Xcode 4 available to all on Apple's Mac App Store for $4.99

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  • Reply 81 of 94
    Does someone knows the build number?



    Currently, I have my dev apps not on my start drive, only the Developer base folder.

    The other parts are on another disk, plus I have a copy that I did alter to use it for hardware projects.



    My question, is it still possible to still instal it where I want it?
  • Reply 82 of 94
    The discussion of price is somewhat moot, because if all you want is a compiler you can use to generate software for the Mac, then you don't need to acquire it directly from Apple.



    XCode's compiler is based upon LLVM, and LLVM is released under a free software license. Anybody who has already obtained XCode, has permission to isolate the LLVM compiler out of the package, and redistribute that compiler to anybody else for whatever fee they wish. Or they can give it away for free.



    Now, Apple may use a proprietary license on the XCode IDE itself, so it may not be redistributable. But the IDE isn't strictly a mandatory component of the toolchain. It's a convenience for sure, but it's possible to use the compiler without it. It could be replaced by any standard text editor; the compiler or makefile can be invoked directly from the command line, and the result will be the same. So it's still free to develop applications for the Mac platform. It's just that the learning curve for people going down the free development path might have become a little bit steeper.



    (But we don't even know that mush for sure. As has been pointed out earlier, it's entirely possible that when Lion comes out, the newest version of XCode will be included on the installation DVD, just like it has been with every previous edition of OS X.)
  • Reply 83 of 94
    tailstails Posts: 35member
    Quote:
    Originally Posted by lfmorrison View Post


    The discussion of price is somewhat moot, because if all you want is a compiler you can use to generate software for the Mac, then you don't need to acquire it directly from Apple.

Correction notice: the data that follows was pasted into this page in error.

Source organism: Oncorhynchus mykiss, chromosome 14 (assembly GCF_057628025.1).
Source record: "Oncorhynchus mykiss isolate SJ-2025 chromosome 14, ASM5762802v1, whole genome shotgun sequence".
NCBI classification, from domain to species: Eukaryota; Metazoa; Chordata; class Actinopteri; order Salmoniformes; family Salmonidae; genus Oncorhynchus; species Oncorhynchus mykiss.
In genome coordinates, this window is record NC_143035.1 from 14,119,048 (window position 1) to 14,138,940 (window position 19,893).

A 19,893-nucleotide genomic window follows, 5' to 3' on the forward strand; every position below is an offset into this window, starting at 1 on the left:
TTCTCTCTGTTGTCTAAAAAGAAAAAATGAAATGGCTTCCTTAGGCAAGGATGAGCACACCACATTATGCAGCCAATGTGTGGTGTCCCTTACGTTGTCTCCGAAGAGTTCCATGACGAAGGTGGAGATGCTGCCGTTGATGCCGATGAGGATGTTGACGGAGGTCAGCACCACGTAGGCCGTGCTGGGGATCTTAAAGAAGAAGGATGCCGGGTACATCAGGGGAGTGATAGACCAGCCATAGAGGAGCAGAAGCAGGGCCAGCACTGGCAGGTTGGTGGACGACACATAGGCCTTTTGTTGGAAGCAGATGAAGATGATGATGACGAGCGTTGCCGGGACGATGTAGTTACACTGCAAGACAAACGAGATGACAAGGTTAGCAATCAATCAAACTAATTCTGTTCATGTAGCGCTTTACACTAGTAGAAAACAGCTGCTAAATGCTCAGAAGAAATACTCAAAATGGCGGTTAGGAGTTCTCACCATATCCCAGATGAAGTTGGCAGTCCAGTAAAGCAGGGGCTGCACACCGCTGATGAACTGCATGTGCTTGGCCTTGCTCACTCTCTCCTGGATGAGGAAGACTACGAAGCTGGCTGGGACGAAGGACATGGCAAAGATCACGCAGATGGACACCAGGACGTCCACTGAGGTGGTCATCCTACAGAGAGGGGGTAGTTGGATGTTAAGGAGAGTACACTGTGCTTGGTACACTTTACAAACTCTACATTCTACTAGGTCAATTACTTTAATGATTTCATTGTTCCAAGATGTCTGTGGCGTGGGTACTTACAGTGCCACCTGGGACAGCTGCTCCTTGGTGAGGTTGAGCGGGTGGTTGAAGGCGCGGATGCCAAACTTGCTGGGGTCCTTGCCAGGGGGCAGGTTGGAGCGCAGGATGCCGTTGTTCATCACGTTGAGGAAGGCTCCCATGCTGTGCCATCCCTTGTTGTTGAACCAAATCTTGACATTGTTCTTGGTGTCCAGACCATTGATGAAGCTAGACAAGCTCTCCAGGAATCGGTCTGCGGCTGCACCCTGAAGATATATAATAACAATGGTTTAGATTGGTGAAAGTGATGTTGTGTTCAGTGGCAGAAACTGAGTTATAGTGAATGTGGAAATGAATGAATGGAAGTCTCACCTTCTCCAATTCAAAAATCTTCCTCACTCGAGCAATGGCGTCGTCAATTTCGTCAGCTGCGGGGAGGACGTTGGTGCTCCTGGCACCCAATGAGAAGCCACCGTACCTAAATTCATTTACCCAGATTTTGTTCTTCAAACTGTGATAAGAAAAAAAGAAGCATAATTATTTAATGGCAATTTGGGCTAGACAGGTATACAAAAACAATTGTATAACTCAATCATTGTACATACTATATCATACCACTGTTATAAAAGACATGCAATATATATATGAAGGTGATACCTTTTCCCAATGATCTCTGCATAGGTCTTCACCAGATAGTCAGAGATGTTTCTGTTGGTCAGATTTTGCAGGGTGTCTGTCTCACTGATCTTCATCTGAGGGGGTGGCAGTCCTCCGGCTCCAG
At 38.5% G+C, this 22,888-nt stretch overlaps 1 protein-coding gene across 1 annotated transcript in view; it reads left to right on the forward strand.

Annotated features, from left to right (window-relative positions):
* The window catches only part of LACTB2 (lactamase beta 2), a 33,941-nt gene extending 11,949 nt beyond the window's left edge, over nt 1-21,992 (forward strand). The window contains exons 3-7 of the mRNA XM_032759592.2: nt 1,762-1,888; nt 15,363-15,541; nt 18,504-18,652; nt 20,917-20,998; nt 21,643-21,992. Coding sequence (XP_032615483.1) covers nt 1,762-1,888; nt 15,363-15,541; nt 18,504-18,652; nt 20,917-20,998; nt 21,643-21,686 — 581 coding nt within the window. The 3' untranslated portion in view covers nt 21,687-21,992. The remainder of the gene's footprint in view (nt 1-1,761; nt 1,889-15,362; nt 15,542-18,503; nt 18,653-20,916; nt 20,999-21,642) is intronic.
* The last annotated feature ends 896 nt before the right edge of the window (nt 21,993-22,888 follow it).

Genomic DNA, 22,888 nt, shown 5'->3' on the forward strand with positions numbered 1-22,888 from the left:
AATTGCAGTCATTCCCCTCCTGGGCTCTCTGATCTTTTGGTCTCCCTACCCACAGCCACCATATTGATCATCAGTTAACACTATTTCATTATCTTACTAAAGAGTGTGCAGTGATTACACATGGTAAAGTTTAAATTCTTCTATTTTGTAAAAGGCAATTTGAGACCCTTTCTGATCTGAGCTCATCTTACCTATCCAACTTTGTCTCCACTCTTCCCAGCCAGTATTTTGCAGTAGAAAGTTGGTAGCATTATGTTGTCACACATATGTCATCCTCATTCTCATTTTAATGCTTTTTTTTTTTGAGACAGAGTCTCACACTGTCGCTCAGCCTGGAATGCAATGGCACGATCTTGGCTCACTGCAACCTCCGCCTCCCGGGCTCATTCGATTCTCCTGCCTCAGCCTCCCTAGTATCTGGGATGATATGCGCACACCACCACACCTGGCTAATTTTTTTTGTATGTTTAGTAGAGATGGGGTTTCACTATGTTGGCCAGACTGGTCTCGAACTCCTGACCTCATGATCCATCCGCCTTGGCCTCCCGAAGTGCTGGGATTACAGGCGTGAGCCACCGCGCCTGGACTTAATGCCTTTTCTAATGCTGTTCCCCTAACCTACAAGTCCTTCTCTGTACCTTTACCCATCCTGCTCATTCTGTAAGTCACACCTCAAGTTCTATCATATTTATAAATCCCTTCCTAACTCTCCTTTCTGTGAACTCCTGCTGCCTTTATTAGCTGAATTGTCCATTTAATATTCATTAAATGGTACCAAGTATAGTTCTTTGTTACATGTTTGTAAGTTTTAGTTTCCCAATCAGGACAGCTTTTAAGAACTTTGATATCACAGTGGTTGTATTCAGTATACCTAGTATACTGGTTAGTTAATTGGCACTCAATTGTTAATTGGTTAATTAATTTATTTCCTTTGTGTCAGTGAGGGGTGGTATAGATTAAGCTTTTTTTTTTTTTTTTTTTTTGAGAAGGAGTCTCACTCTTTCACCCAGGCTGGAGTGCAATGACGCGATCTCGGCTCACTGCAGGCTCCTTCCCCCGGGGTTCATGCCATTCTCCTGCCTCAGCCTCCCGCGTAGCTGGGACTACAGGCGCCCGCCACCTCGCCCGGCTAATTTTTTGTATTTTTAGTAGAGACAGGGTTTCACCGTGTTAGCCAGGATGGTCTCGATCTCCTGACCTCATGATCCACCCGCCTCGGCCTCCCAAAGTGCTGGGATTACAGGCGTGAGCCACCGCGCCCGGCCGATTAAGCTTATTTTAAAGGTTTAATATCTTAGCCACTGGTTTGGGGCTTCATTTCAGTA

XCode's compiler is based upon LLVM, and LLVM is released under a free software license. Anybody who has already obtained XCode, has permission to isolate the LLVM compiler out of the package, and redistribute that compiler to anybody else for whatever fee they wish. Or they can give it away for free.



    Now, Apple may use a proprietary license on the XCode IDE itself, so it may not be redistributable. But the IDE isn't strictly a mandatory component of the toolchain. It's a convenience for sure, but it's possible to use the compiler without it. It could be replaced by any standard text editor; the compiler or makefile can be invoked directly from the command line, and the result will be the same. So it's still free to develop applications for the Mac platform. It's just that the learning curve for people going down the free development path might have become a little bit steeper.



    (But we don't even know that mush for sure. As has been pointed out earlier, it's entirely possible that when Lion comes out, the newest version of XCode will be included on the installation DVD, just like it has been with every previous edition of OS X.)



    If people only need the compilers, they can download XCode 3, which is free, install the compiler package, and then use those compilers to compile and install llvm.



    Simple as that.
  • Reply 84 of 94
    quevarquevar Posts: 101member